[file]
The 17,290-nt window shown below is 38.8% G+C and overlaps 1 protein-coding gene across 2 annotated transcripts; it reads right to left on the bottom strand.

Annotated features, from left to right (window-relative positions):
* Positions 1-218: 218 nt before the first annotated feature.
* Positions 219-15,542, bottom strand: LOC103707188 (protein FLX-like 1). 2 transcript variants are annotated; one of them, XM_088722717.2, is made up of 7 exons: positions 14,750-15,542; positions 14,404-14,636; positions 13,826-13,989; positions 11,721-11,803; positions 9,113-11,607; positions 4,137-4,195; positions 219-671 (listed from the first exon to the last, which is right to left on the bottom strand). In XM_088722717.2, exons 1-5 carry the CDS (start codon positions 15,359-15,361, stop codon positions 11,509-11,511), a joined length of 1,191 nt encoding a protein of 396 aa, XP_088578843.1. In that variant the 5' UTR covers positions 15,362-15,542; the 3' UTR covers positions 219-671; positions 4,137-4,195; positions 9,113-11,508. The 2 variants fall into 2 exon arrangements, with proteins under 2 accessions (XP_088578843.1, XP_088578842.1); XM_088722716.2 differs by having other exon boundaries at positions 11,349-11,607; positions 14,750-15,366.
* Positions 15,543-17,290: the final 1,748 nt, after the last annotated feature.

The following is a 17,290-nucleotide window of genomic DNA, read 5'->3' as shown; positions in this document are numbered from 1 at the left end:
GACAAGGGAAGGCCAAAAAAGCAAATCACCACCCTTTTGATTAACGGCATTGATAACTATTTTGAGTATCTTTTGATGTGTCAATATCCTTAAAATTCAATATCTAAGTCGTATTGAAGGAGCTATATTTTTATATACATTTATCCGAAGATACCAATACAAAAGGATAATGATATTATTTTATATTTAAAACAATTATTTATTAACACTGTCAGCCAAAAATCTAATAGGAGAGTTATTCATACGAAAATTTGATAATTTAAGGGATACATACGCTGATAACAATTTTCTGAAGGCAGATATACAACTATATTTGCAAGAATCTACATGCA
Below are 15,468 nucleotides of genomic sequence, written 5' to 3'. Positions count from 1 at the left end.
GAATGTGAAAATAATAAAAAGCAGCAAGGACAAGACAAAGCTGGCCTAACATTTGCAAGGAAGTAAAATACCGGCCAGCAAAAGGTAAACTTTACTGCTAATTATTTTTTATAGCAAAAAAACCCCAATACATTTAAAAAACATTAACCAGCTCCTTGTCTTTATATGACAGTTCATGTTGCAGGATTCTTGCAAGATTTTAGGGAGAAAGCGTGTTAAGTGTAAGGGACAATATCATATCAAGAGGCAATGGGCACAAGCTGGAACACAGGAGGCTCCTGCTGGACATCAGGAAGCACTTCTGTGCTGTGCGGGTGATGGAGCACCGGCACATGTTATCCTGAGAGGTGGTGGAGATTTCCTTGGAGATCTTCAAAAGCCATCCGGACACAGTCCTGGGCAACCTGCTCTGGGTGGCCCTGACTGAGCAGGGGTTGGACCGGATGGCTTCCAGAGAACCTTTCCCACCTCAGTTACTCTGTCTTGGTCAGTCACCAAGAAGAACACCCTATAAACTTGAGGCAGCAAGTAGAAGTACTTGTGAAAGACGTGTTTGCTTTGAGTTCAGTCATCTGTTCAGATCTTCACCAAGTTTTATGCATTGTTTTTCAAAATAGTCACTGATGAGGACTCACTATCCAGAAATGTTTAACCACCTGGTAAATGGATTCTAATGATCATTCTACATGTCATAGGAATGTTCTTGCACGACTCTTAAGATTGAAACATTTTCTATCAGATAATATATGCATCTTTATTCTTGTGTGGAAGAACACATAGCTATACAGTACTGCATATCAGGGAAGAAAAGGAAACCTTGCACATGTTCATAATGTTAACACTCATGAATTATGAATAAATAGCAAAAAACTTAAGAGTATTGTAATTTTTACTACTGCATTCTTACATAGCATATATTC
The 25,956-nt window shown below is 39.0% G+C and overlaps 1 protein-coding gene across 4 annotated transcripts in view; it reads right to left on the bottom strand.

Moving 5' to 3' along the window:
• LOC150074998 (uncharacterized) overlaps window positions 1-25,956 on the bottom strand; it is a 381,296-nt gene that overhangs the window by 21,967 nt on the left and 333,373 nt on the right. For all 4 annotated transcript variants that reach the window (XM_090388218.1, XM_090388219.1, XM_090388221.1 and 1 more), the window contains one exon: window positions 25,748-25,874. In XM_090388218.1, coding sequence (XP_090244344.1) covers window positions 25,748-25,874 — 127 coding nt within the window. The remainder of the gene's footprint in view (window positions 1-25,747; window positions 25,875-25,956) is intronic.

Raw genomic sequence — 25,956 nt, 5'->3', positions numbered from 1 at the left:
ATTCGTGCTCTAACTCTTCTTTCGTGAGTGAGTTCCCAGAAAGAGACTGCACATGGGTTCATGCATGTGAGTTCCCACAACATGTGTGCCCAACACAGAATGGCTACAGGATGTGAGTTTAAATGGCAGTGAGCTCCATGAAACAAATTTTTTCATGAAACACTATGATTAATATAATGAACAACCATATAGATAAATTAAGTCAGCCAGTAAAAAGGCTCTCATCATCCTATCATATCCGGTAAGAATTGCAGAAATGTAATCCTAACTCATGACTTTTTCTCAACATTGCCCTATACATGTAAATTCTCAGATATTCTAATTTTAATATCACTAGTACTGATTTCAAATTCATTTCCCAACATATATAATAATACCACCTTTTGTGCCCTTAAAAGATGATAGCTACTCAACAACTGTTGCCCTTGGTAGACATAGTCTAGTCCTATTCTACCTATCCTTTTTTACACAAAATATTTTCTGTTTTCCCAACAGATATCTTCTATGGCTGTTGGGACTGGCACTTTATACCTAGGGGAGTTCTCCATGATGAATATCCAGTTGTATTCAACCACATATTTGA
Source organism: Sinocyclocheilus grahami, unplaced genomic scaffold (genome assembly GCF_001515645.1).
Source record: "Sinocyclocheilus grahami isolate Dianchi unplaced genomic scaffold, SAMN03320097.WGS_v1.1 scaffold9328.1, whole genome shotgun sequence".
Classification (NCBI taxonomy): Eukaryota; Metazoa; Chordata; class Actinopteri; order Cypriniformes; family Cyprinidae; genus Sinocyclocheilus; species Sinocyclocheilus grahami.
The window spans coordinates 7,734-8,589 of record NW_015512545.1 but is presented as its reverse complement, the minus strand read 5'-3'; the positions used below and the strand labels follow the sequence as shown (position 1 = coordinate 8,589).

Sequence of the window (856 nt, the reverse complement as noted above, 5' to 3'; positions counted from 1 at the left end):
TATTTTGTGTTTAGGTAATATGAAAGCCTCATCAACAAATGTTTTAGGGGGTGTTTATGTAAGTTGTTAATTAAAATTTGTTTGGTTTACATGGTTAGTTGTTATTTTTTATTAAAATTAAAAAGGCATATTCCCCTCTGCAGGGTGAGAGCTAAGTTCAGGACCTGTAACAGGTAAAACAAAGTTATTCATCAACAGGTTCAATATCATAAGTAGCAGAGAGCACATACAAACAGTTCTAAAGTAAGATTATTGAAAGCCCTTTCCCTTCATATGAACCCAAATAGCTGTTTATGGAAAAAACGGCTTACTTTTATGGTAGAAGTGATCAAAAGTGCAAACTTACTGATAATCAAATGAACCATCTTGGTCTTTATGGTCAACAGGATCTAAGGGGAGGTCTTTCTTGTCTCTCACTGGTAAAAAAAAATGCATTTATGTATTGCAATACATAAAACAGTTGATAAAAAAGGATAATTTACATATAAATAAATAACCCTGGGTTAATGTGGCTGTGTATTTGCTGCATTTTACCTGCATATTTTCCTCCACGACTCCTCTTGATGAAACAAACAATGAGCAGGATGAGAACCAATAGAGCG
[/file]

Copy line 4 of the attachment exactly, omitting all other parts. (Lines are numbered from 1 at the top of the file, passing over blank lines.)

* Positions 219-15,542, bottom strand: LOC103707188 (protein FLX-like 1). 2 transcript variants are annotated; one of them, XM_088722717.2, is made up of 7 exons: positions 14,750-15,542; positions 14,404-14,636; positions 13,826-13,989; positions 11,721-11,803; positions 9,113-11,607; positions 4,137-4,195; positions 219-671 (listed from the first exon to the last, which is right to left on the bottom strand). In XM_088722717.2, exons 1-5 carry the CDS (start codon positions 15,359-15,361, stop codon positions 11,509-11,511), a joined length of 1,191 nt encoding a protein of 396 aa, XP_088578843.1. In that variant the 5' UTR covers positions 15,362-15,542; the 3' UTR covers positions 219-671; positions 4,137-4,195; positions 9,113-11,508. The 2 variants fall into 2 exon arrangements, with proteins under 2 accessions (XP_088578843.1, XP_088578842.1); XM_088722716.2 differs by having other exon boundaries at positions 11,349-11,607; positions 14,750-15,366.